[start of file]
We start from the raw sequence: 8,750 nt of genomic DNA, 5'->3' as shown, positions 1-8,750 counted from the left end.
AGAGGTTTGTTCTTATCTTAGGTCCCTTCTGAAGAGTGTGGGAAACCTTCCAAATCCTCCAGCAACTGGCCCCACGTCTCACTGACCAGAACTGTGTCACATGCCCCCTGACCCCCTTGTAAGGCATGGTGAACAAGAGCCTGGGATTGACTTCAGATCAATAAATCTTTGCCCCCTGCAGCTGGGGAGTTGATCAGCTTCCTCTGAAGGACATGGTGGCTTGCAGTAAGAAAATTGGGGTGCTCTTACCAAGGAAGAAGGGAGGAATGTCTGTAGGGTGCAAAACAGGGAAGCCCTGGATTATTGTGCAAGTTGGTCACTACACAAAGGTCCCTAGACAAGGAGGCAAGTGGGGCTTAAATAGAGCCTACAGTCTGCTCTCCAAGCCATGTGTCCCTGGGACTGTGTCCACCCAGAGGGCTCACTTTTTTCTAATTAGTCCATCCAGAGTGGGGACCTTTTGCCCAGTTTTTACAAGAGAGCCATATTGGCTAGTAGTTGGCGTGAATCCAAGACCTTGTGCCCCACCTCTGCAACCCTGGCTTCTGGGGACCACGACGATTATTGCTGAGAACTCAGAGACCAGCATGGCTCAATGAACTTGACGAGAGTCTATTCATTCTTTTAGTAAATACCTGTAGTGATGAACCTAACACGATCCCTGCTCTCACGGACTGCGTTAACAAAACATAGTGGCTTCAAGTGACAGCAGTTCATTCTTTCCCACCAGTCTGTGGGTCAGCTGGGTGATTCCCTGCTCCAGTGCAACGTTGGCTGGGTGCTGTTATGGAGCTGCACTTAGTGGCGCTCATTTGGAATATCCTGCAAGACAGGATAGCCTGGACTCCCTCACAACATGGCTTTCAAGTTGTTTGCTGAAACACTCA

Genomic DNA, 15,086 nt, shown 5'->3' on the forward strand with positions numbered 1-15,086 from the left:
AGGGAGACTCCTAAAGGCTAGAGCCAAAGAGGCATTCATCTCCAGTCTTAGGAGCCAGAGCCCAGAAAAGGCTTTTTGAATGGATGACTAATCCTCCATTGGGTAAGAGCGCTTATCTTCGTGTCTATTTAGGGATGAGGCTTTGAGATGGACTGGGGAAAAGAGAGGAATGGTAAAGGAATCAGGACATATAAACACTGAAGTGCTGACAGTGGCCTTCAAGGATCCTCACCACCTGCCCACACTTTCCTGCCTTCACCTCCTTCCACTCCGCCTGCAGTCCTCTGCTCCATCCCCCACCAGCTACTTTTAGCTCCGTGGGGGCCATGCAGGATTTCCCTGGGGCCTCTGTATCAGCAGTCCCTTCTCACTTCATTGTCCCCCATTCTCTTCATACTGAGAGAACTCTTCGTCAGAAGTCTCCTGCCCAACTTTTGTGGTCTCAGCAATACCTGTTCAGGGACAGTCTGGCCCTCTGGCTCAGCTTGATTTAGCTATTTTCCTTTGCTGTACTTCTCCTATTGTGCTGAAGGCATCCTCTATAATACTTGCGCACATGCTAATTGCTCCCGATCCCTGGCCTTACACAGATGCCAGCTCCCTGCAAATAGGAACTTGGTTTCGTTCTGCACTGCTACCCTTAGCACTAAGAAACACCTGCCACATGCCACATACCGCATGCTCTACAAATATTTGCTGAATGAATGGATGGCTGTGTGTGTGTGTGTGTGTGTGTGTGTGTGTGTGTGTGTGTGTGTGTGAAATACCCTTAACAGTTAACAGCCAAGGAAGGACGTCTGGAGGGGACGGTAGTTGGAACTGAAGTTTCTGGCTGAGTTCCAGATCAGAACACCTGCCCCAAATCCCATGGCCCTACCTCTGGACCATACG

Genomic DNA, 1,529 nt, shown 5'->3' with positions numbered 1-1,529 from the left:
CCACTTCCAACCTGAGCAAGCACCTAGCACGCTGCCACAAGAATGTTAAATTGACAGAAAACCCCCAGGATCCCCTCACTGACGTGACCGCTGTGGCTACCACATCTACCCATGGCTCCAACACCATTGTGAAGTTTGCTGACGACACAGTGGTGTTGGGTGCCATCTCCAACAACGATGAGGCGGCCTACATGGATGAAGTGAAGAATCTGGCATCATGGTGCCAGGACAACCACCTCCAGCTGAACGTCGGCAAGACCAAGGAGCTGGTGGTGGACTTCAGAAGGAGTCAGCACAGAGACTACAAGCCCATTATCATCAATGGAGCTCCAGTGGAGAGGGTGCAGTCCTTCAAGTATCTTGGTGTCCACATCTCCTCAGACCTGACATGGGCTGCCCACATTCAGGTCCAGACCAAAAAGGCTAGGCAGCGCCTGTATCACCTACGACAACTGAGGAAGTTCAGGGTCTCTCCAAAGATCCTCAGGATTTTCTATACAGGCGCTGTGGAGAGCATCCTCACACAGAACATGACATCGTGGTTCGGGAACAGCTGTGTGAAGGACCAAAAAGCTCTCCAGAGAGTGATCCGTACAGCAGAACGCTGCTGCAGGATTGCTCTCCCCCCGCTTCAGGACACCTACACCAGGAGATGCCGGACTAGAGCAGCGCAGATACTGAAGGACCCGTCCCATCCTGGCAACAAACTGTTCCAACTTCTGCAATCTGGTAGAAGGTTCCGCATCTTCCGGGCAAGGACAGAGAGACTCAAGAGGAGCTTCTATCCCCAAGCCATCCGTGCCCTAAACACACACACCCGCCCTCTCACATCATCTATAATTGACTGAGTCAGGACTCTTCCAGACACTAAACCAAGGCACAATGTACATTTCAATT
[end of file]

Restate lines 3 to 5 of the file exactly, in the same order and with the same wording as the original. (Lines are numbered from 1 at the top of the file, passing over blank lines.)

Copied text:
Genomic DNA, 15,086 nt, shown 5'->3' on the forward strand with positions numbered 1-15,086 from the left:
AGGGAGACTCCTAAAGGCTAGAGCCAAAGAGGCATTCATCTCCAGTCTTAGGAGCCAGAGCCCAGAAAAGGCTTTTTGAATGGATGACTAATCCTCCATTGGGTAAGAGCGCTTATCTTCGTGTCTATTTAGGGATGAGGCTTTGAGATGGACTGGGGAAAAGAGAGGAATGGTAAAGGAATCAGGACATATAAACACTGAAGTGCTGACAGTGGCCTTCAAGGATCCTCACCACCTGCCCACACTTTCCTGCCTTCACCTCCTTCCACTCCGCCTGCAGTCCTCTGCTCCATCCCCCACCAGCTACTTTTAGCTCCGTGGGGGCCATGCAGGATTTCCCTGGGGCCTCTGTATCAGCAGTCCCTTCTCACTTCATTGTCCCCCATTCTCTTCATACTGAGAGAACTCTTCGTCAGAAGTCTCCTGCCCAACTTTTGTGGTCTCAGCAATACCTGTTCAGGGACAGTCTGGCCCTCTGGCTCAGCTTGATTTAGCTATTTTCCTTTGCTGTACTTCTCCTATTGTGCTGAAGGCATCCTCTATAATACTTGCGCACATGCTAATTGCTCCCGATCCCTGGCCTTACACAGATGCCAGCTCCCTGCAAATAGGAACTTGGTTTCGTTCTGCACTGCTACCCTTAGCACTAAGAAACACCTGCCACATGCCACATACCGCATGCTCTACAAATATTTGCTGAATGAATGGATGGCTGTGTGTGTGTGTGTGTGTGTGTGTGTGTGTGTGTGTGTGTGTGTGTGAAATACCCTTAACAGTTAACAGCCAAGGAAGGACGTCTGGAGGGGACGGTAGTTGGAACTGAAGTTTCTGGCTGAGTTCCAGATCAGAACACCTGCCCCAAATCCCATGGCCCTACCTCTGGACCATACG

Genomic DNA, 1,529 nt, shown 5'->3' with positions numbered 1-1,529 from the left: